Insurers limiting doctors, hospitals in health insurance market

THE DOCTOR CAN’T SEE YOU NOW! In recent months, the top priority for state officials and insurers has been affordable premiums. A smaller panel of doctors and hospitals generally yields lower rates because insurers can negotiate better discounts. Insurers in California’s new health insurance exchange are holding down premiums by limiting choices, raising concerns that patients will struggle to get care.

  • Major insurers have limited the number of doctors and hospitals available in California’s new health insurance market. Cedars-Sinai Medical Center, for example, is available only on two lower-priced Health Net plans in the state-run market. To hold down premiums, major insurers in California have sharply limited the number of doctors and hospitals available to patients in the state’s new health insurance market opening Oct. 1.
  • New data reveal the extent of those cuts in California, a crucial test bed for the federal healthcare law. These diminished medical networks are fueling growing concerns that many patients will still struggle to get care despite the nation’s biggest healthcare expansion in half a century. Consumers could see long wait times, a scarcity of specialists and loss of a longtime doctor. “These narrow networks won’t work because they cut off access for patients,” said Dr. Richard Baker, executive director of the Urban Health Institute at Charles Drew University of Medicine and Science in Los Angeles.
  • To see the challenges awaiting some consumers, consider Woodland Hills-based insurer Health Net Inc. Across Southern California the company has the lowest rates, with monthly premiums as much as $100 cheaper than the closest competitor in some cases. That will make it a popular choice among some of the 1.4 million Californians expected to purchase coverage in the state exchange next year.
  • But Health Net also has the fewest doctors, less than half what some other companies are offering in Southern California, according to a Times analysis of insurance data. In Los Angeles County, for instance, Health Net customers in the state exchange would be limited to 2,316 primary-care doctors and specialists. That’s less than a third of the doctors Health Net offers to workers on employer plans. In San Diego, there are only 204 primary-care doctors to serve Health Net patients.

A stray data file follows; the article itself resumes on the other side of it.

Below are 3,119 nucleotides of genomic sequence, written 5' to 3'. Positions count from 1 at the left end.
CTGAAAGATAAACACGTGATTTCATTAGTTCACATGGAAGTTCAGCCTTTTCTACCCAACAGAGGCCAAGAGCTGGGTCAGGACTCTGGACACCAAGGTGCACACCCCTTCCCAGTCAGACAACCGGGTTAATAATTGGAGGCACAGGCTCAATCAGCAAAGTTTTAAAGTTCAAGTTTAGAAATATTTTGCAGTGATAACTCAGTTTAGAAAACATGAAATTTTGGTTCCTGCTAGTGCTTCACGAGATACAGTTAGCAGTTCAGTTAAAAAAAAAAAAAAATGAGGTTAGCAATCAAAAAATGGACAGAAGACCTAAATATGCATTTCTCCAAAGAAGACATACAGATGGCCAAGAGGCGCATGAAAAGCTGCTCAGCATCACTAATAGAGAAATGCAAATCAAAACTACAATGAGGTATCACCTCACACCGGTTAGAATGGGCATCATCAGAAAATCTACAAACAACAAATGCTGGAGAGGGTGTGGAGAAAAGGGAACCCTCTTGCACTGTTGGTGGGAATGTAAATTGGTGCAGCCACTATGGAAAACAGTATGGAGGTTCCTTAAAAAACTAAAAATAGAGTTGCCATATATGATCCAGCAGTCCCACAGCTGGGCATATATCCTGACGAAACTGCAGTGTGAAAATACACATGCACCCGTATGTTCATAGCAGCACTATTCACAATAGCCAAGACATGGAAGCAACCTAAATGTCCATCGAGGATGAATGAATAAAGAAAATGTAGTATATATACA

• Health Net says price will probably matter most to the uninsured and people who buy their own health insurance now, so it built a narrow network to serve those “value seekers.” “We have more than enough doctors for our projected enrollment through 2014, and we have time to adjust if it becomes necessary,” Health Net spokesman Brad Kieffer said. “We continue reaching out to providers, and we are bringing more on board.”
  • Other major insurers have pared their list of medical providers too, but not to Health Net’s degree. Statewide, Blue Shield of California says exchange customers will be restricted to about 50% of its regular physician network. In response, California officials have been pressing Health Net and other insurers to add more doctors since companies filed their initial rosters in May. The state exchange, Covered California, says it will monitor enrollment closely once it begins next month and it’s prepared to step in if problems arise.
  • Rather than mere head count, officials say they are scrutinizing what capacity physicians have to accept new patients. And to assist consumers, California will enable people to search for specific doctors online during enrollment to determine what, if any, health plans they will be part of in Covered California. “Does the doctor have room for one more patient or 40 patients? It’s about available seats,” Lee said. “We want to make sure every network has enough doctors.”
  • In recent months, the top priority for state officials and insurers has been affordable premiums. A smaller panel of doctors and hospitals generally yields lower rates because insurers can negotiate better discounts with providers who receive more patients.
  • Insurers and some consumer advocates think people are willing to trade some choice in order to pay less. More employers have been adopting these narrower networks in recent years to trim their own healthcare bills. The California Medical Assn., which represents more than 37,000 doctors statewide, thinks the state is underestimating the difficulties ahead.
  • The differences in network size are noticeable across Southern California. Health Net has 920 physicians in Orange County, compared with more than 2,500 for Blue Shield, according to company data. Health Net has fewer than 800 doctors in San Diego County, while nearly 3,000 physicians are available in an Anthem Blue Cross plan.
  • In addition to doctors, some big-name hospitals may be left out. A spokesman for Cedars-Sinai Medical Center said the hospital has received many calls from patients who were worried about keeping their access to the hospital and its affiliated doctors in the new health plans next year. Cedars-Sinai is available only on two lower-priced Health Net plans in the state-run market, according to the hospital and insurer. Anthem Blue Cross says that it’s the only insurer that includes UCLA Medical Center and other UC facilities statewide.
  • Newly released data show the pricing power of these tighter networks. In Los Angeles County, Health Net is consistently the lowest-cost option for a mid-level Silver plan across various age groups. A family of four in Norwalk earning $65,000 annually would pay $384 a month for a Health Net policy, after taking into account a federal subsidy based on their income. For a policy with identical benefits, Blue Shield was next at $477 a month and Kaiser was the most expensive at $602.

*Modified from a LATimes.com article

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